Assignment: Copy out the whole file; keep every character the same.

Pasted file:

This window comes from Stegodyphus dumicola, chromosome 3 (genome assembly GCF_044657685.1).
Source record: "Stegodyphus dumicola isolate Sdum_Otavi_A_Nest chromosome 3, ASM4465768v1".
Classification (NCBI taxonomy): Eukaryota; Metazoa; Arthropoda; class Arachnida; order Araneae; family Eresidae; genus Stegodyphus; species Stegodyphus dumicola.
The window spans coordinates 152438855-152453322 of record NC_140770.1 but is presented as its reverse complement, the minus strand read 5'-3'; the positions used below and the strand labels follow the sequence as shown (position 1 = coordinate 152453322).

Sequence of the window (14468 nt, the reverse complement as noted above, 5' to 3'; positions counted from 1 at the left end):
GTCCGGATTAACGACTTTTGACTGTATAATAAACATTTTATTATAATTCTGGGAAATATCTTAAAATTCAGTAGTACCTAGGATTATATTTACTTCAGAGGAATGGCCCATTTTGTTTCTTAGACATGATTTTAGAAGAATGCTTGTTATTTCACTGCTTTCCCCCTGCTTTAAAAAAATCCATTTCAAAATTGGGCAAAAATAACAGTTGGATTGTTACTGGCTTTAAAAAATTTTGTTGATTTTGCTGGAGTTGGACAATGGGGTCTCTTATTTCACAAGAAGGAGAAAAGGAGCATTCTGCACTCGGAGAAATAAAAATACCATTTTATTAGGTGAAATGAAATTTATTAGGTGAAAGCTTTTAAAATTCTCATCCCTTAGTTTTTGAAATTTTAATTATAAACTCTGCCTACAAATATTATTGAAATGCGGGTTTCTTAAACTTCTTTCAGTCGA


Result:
This window comes from Stegodyphus dumicola, chromosome 3 (genome assembly GCF_044657685.1).
Source record: "Stegodyphus dumicola isolate Sdum_Otavi_A_Nest chromosome 3, ASM4465768v1".
Classification (NCBI taxonomy): Eukaryota; Metazoa; Arthropoda; class Arachnida; order Araneae; family Eresidae; genus Stegodyphus; species Stegodyphus dumicola.
The window spans coordinates 152438855-152453322 of record NC_140770.1 but is presented as its reverse complement, the minus strand read 5'-3'; the positions used below and the strand labels follow the sequence as shown (position 1 = coordinate 152453322).

Sequence of the window (14468 nt, the reverse complement as noted above, 5' to 3'; positions counted from 1 at the left end):
GTCCGGATTAACGACTTTTGACTGTATAATAAACATTTTATTATAATTCTGGGAAATATCTTAAAATTCAGTAGTACCTAGGATTATATTTACTTCAGAGGAATGGCCCATTTTGTTTCTTAGACATGATTTTAGAAGAATGCTTGTTATTTCACTGCTTTCCCCCTGCTTTAAAAAAATCCATTTCAAAATTGGGCAAAAATAACAGTTGGATTGTTACTGGCTTTAAAAAATTTTGTTGATTTTGCTGGAGTTGGACAATGGGGTCTCTTATTTCACAAGAAGGAGAAAAGGAGCATTCTGCACTCGGAGAAATAAAAATACCATTTTATTAGGTGAAATGAAATTTATTAGGTGAAAGCTTTTAAAATTCTCATCCCTTAGTTTTTGAAATTTTAATTATAAACTCTGCCTACAAATATTATTGAAATGCGGGTTTCTTAAACTTCTTTCAGTCGA